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He then closes this second letter with five rules, which direct us when to apply the word God or Jehovah in the Old Testament to the Jehovah- Angel, or Angel of the Covenant.

In a Postscript our Author examines and answers the objections brought by the learned Grotius against the opinion, which is here maintained, and which ascribes the delivery of the law, to the Logas, or Word.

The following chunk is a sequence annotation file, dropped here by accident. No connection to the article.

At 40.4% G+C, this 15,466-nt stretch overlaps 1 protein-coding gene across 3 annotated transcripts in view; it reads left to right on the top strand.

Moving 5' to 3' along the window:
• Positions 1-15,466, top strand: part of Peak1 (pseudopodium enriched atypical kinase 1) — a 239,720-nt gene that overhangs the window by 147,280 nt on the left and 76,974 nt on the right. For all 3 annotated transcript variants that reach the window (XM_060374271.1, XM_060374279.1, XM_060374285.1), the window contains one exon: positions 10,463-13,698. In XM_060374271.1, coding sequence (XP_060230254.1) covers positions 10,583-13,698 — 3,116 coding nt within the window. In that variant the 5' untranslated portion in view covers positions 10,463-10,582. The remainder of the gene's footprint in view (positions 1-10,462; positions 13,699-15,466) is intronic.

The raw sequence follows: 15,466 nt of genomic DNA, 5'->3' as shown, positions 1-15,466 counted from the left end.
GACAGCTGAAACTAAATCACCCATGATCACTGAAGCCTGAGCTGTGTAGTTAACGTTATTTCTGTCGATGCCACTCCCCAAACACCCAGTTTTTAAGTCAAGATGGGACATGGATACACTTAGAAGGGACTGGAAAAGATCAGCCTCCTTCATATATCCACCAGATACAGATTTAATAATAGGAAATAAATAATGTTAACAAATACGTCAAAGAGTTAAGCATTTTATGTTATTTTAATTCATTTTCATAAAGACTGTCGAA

In the third letter, our Author applies bis extenfive learning to the illustration and proof of this proposition ; viz. " that the Lagos was the Angel of the Covenant, or visible Jehovah: And he has produced many passages from the most approved commentators, both Jewish and Christian; from the Christian Fathers, and from modern expositors and divines, in support of the same opinion. He then proceeds to vindicate the worfhip of Christ, under this character, from the charge of idolatry, by thewing, that it is of the fame kind with the wordip of the Jehovah-Angel. "We,' says be (personating a Jew) • as well as the Mahometans, have been toa hafty in accusing the Christian religion as idolatrous, and charging the Christians in general with idolatry, because they worship Chrift: as if the worship paid to the Angel of God, or the Angel of the Covenant, was the worship of another God. I allow, that, if they fupposed the Angel of the Covenant to be the Supreme God and Go, vernor of the universe, and equal to Jehovah, in whose name he acts, and whose minister he is; and worshipped him ultimately, as God of the universe; this would be idolatry, in the strict and proper sense of the word: but this is only the opinion of the Pfeudo-Athanasians : and loses ground daily among men of sense; being neither founded on fcripture nor reason, nor one single authority from the Fathers of the three first centuries. Non duos Deos introduxit CHRISTUS; quia non duos EQUALES, non PARES, æquatione in utroque ostensa, pofuit. Id enim fi fecisset, merito duorum Deorum controversiam Juscitasset; says Novatian, сар. . xxxi. And it appears, that the worship of Chrif is of the same nature, with that which was paid by the Patriarchs to the same person ; i. e. the visible Angel who appeared to them. And Abraham, when he built an altar to Jehovah that appeared to him in the plains of Moreb. (Gen. xii. 7.) and Facob, when he was commanded to build an altar to Jehovah, that appeared to him when he fed from Efau (XXXV. 1.) could have no notion that he was the Supreme God; for they knew him to be the Angel and Minister of the Supreme God, as I have already thewn: and, therefore, if there altars were built for worship, and not merely for memorials; the worship, paid the Angel of the Covenant at these, as well as at other times, was the fame with that of the Christians at present: that is, it was me